A recent study by Italian economists revealed that the richest families in Florence today are the same as they were in 1427. That’s just one of the ways that this incredible city hasn’t changed in hundreds of years: the skyline is still dominated by the gobsmacking fifteenth-century dome of Santa Maria del Fiore, the museums are packed with world-famous Renaissance art produced virtually around the corner, and the tourists who’ve been flocking here since the eighteenth century outnumber Florentines every summer – though these days they tend to be more ‘Coach Trip’ than Grand Tour.
But Florence isn’t a Renaissance theme park: it’s a living city, with plenty to seduce you even if you think of Michelangelo primarily as a Ninja Turtle. Here are 20 ways to revel in one of the world’s most beautiful cities.
20 amazing things to do in Florence
Soak up some Renaissance beauty
In Florence it pays to be an early bird, and that’s especially true at the Uffizi: the world’s greatest treasure trove of Renaissance art. If you’re in early enough and plan your visit carefully, you might get Botticelli’s ‘Birth of Venus’ pretty much to yourself. That’s one of the hundreds of iconic pieces in the Uffizi’s long, horseshoe-shaped building: you’ll need three hours just for the unmissables.
Ogle Europe’s most gorgeous skyline
It may be thronged with sightseers, tat stalls and buskers, but the Piazzale Michelangelo – across the river in the Oltrarno district – is one of a few places where you can soak up the whole stunning sweep of Florence in one go. From the old city wall in the west to the Duomo, the Arnolfo Tower of the Palazzo Vecchio and the Uffizi across the river, it’s an unforgettable panorama. Take pictures, and lots of them.
Climb the Duomo (twice)
The Cathedral of Saint Mary of the Flower, better known as Il Duomo di Firenze, is famous for its massive dome – the largest in the world until 1881. If you don’t mind 463 steps and some tight spaces, clamber up inside for a great view of the city from the lantern at the very top: the highest point in central Florence. If you’re not yet out of puff, then the adjacent Giotto’s Campanile (bell tower) offers another spectacular view and a great perspective on the Duomo itself.
Haggle for some fresh Tuscan food
Stroll over to the San Lorenzo district, dodge the trashy stalls of the San Lorenzo market and instead duck inside the nineteenth-century Mercato Centrale for two floors of foodie catnip. Ground level is a conventional marketplace with vendors selling wine, fruit, meat, fish, cheese, oil and spices, while the upstairs food court is a handy stop-off for breakfast and coffee or snacks and an aperitivo at – shock, horror – decent prices.
Make a date with David
One of Florence’s many contradictions: though there are more historic works of art in the Galleria dell’Accademia than you’ll find in most entire cities, the queue that forms outside every day is here for one thing only. David stands seventeen feet tall, and he’s been endlessly replicated and parodied since the 26-year-old Michelangelo carved him out of a single hefty block of marble 500 years ago. Wait in line and check out his famous curves in person. He’s worth it.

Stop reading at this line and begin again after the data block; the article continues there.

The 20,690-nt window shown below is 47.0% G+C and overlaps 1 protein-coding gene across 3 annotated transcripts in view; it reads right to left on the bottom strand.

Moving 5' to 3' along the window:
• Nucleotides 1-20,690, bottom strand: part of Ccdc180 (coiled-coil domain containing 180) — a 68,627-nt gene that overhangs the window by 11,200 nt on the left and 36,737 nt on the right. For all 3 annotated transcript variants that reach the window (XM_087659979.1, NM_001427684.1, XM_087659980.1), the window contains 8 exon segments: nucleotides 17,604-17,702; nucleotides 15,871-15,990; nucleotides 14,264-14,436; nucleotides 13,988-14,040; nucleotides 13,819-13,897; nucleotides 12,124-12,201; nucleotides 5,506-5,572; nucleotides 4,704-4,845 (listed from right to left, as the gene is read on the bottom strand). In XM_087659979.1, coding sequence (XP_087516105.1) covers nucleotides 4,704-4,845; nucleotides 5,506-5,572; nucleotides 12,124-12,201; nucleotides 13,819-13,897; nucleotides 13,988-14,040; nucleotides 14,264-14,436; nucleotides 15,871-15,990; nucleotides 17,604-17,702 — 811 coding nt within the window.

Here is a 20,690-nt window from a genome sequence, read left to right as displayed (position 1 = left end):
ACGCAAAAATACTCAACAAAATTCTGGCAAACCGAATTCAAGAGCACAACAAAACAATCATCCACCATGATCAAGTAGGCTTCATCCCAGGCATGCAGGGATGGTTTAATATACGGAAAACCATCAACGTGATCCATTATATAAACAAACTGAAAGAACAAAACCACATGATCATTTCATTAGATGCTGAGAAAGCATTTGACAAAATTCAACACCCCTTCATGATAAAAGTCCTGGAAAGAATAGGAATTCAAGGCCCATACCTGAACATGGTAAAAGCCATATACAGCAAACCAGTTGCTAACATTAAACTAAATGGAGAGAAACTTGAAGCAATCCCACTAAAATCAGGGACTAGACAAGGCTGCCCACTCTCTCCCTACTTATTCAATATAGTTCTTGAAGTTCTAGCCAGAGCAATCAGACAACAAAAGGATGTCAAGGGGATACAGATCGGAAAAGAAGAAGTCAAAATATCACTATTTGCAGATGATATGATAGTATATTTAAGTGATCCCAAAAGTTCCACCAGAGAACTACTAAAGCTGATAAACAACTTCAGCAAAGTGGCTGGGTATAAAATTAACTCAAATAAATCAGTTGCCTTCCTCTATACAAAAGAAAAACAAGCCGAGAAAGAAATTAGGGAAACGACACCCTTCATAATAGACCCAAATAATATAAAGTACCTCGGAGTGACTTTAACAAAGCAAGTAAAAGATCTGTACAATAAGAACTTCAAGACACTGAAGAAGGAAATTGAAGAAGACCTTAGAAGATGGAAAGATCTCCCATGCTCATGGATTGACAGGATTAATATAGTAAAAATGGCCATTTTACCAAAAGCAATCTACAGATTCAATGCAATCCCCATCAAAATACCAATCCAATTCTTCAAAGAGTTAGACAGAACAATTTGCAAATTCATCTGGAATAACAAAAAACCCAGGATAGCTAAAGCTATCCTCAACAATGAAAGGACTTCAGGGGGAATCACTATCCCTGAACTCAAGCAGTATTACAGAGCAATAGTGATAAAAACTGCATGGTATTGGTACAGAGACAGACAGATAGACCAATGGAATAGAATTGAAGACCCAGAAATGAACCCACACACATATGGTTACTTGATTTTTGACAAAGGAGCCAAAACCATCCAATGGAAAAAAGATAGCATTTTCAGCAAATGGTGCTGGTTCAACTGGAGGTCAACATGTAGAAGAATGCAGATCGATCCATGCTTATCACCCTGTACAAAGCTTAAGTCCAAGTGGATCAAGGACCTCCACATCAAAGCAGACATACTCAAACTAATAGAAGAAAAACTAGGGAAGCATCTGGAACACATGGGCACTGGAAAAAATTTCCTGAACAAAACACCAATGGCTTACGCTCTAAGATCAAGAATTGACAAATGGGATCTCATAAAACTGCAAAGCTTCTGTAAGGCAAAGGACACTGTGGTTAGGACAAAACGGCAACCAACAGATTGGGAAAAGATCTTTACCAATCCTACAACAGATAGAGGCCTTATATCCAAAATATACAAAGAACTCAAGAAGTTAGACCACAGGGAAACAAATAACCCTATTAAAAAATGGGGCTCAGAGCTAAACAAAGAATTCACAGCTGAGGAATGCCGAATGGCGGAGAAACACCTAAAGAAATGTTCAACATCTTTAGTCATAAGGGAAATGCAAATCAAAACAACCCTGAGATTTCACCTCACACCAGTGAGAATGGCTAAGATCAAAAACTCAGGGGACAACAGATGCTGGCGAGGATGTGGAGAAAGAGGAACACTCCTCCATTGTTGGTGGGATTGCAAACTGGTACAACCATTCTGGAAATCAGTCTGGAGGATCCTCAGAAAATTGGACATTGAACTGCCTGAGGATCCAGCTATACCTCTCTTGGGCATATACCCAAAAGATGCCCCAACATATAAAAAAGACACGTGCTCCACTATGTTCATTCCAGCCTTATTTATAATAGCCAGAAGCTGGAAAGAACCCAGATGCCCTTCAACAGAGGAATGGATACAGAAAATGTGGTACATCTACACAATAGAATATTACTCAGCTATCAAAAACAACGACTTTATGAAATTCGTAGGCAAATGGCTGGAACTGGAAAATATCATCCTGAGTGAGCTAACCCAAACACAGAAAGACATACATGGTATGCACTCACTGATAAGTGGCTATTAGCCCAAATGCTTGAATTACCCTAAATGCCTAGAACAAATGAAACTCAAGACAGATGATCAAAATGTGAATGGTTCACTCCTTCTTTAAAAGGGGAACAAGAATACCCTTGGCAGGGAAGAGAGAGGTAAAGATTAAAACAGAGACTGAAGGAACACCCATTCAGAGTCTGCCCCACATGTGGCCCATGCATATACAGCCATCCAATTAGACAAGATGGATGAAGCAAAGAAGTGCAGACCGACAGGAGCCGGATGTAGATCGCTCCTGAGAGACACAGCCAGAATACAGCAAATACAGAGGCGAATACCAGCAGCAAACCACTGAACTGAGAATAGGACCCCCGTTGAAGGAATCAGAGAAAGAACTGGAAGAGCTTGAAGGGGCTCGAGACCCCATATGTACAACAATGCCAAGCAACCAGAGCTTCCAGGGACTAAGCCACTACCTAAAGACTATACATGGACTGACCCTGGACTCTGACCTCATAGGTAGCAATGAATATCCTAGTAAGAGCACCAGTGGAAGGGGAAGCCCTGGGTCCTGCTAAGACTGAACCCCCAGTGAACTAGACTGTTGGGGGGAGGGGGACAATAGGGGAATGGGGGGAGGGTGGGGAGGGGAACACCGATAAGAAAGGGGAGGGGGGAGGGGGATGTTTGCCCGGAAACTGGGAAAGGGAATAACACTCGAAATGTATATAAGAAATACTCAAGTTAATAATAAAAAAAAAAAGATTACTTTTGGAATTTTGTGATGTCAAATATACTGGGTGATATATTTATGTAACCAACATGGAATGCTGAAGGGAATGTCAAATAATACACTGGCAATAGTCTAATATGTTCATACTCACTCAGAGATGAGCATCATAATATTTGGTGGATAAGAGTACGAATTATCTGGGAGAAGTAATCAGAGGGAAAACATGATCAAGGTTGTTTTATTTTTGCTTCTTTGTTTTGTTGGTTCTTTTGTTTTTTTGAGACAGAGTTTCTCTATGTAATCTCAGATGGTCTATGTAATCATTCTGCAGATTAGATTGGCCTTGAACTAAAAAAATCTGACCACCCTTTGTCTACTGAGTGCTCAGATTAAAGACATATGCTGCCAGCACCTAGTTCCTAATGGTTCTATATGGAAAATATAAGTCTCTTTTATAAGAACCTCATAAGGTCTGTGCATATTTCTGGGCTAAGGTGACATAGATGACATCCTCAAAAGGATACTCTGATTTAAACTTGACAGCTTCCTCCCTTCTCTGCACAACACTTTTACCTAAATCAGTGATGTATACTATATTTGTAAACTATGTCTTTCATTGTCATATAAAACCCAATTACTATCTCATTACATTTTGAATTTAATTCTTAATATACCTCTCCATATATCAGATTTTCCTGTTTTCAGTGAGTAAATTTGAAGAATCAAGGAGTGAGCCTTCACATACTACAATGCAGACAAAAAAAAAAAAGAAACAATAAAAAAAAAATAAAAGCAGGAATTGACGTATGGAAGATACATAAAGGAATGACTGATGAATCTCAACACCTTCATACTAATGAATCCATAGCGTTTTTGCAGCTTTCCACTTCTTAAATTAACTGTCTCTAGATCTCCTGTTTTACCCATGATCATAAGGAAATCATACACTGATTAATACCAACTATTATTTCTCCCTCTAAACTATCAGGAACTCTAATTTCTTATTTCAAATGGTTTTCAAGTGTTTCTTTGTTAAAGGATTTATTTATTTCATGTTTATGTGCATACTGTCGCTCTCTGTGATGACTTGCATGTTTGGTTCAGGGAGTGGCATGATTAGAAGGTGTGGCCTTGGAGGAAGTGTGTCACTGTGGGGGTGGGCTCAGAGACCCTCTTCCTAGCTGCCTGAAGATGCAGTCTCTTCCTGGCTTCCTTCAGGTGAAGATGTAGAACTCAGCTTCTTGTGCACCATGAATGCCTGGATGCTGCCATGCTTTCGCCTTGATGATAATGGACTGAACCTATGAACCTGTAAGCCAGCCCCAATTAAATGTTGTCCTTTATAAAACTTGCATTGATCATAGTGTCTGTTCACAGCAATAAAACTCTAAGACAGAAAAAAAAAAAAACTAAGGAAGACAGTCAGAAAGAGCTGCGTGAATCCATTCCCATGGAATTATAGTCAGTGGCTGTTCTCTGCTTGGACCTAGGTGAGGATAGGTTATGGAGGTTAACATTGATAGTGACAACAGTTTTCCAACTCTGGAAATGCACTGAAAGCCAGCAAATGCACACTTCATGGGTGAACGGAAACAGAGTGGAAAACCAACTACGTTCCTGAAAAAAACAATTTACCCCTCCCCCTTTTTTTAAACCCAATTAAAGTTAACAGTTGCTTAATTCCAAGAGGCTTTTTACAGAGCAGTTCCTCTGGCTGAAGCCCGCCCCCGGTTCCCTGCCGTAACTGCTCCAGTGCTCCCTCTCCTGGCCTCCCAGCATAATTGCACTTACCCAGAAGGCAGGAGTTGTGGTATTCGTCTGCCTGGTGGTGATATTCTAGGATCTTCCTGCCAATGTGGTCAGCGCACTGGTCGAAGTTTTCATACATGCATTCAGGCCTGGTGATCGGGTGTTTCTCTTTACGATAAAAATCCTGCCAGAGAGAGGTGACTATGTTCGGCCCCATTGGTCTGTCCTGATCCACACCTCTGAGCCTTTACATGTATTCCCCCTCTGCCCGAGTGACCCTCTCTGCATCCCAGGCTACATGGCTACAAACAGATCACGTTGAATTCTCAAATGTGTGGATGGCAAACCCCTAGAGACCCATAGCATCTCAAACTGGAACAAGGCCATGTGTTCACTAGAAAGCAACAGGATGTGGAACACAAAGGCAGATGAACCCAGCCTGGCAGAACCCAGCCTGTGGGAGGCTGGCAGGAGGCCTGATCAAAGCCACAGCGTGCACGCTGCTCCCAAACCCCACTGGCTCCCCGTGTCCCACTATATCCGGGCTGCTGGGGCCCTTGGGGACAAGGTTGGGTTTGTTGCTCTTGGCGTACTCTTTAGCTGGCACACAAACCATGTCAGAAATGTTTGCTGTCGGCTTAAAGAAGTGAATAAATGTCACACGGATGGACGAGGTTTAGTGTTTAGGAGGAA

Shop and eat in the old Italian style
In this city where some things never change, there are plenty of businesses still doing things the old way. Visit Da Nerbone, in business since 1872, for an affordable and authentic Tuscan lunch of tripe rolls in the Mercato Centrale. Or stop by Caffé Gilli for coffee and pastries in a swanky, classic setting (with prices to match). It’s been in business since 1733, so they must be doing something right.
Dine al fresco…
Plenty of local restaurants spill out onto terraces, but there are a few which stand out from the crowd. The Enoteca Pitti Gola e Cantina has a piazza view of the Pitti Palace, the nearby Borgo San Jacopo overlooks the river and the Ponte Vecchio, and 4 Leoni has a quintessential trattoria terrace in Oltrarno. Book ahead if you can, to guarantee dinner with a view.
…or swim under the sky
Tourists and summer heat getting to you? Then head to one of the city’s impressive outdoor pools. Piscina Comunale Costoli is the best – it’s 50 metres long with separate pools for kids and diving, and the admission fee is reduced if you arrive after 3pm. There’s also Spiaggia Sull’Arno, a picturesque urban beach on the river with DJs and beach yoga. All that’s missing is the sea.
Unwind in the Piazza Santo Spirito
Florence is full of stunning public squares, but what with all the sightseers, not many will give you a proper taste of the city’s real cosmopolitan life. For that, cross the river to the bohemian Piazza Santo Spirito: home to a proper street market and bars and restaurants full of locals. Pop into the church for some peace and quiet, or sit on the steps and people-watch.
Join in the St John the Baptist celebrations
Most Italian towns go a bit mad for their patron saint’s day, and Florence is no exception. If you’re visiting on June 24, be prepared for anything from parades in historic dress to medieval football matches, boat races, bonfires and a night marathon, and of course a fireworks display over the river – all in the name of San Giovanni. That’s the kind of religion we can get along with.